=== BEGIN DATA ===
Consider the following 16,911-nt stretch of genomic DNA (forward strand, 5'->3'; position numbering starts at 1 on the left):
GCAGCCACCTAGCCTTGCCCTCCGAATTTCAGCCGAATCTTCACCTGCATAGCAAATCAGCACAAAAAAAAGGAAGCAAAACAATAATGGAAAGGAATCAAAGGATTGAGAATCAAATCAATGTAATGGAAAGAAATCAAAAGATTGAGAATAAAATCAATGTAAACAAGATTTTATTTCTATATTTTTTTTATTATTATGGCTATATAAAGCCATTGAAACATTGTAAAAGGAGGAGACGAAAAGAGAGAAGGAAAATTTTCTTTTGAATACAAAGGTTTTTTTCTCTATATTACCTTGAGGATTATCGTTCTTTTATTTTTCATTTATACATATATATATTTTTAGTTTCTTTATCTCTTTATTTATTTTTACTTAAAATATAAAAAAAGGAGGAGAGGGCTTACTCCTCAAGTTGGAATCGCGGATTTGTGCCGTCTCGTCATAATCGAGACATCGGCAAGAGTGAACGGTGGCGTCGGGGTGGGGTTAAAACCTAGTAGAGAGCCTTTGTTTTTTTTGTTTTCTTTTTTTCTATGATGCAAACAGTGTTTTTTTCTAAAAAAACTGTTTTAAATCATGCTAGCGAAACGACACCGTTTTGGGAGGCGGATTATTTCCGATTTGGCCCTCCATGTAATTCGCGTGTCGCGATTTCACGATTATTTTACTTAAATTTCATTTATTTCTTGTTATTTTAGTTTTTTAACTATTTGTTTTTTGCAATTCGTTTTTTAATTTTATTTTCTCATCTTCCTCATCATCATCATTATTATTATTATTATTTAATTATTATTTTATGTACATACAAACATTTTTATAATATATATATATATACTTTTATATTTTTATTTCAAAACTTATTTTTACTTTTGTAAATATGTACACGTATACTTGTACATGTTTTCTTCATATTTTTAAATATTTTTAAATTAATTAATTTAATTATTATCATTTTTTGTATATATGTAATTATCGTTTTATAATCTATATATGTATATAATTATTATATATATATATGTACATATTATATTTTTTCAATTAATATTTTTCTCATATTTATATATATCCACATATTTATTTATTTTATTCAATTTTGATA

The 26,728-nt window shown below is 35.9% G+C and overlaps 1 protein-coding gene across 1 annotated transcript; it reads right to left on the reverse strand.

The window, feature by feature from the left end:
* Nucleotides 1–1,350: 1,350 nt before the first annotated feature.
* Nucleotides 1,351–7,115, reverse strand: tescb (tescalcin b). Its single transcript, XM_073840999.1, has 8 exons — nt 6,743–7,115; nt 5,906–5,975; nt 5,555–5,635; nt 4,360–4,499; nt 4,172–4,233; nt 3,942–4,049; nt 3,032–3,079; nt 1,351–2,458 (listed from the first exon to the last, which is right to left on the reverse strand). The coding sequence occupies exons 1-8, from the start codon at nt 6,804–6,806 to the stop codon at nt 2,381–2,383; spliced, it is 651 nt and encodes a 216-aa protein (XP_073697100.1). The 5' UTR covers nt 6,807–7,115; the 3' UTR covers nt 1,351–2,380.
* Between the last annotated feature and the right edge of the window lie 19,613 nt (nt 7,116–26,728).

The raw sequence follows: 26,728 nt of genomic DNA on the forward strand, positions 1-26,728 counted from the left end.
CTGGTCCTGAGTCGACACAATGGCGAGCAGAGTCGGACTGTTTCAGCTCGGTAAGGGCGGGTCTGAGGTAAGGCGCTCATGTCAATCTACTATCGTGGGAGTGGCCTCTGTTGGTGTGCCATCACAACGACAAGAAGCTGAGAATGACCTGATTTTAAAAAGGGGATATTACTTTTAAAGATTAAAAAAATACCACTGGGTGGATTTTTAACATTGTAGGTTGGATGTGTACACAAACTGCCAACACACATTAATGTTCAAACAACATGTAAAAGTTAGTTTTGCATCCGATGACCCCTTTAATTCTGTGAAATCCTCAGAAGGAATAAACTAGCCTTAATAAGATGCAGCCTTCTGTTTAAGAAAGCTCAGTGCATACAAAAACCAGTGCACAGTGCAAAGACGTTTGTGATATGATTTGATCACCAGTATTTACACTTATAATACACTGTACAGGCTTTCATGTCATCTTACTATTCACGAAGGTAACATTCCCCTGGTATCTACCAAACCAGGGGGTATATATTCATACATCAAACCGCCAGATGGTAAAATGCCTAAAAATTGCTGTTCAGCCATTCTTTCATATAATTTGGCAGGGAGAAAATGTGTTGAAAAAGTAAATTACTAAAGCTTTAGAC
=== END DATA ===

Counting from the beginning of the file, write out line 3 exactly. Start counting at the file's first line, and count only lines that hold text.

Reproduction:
The 26,728-nt window shown below is 35.9% G+C and overlaps 1 protein-coding gene across 1 annotated transcript; it reads right to left on the reverse strand.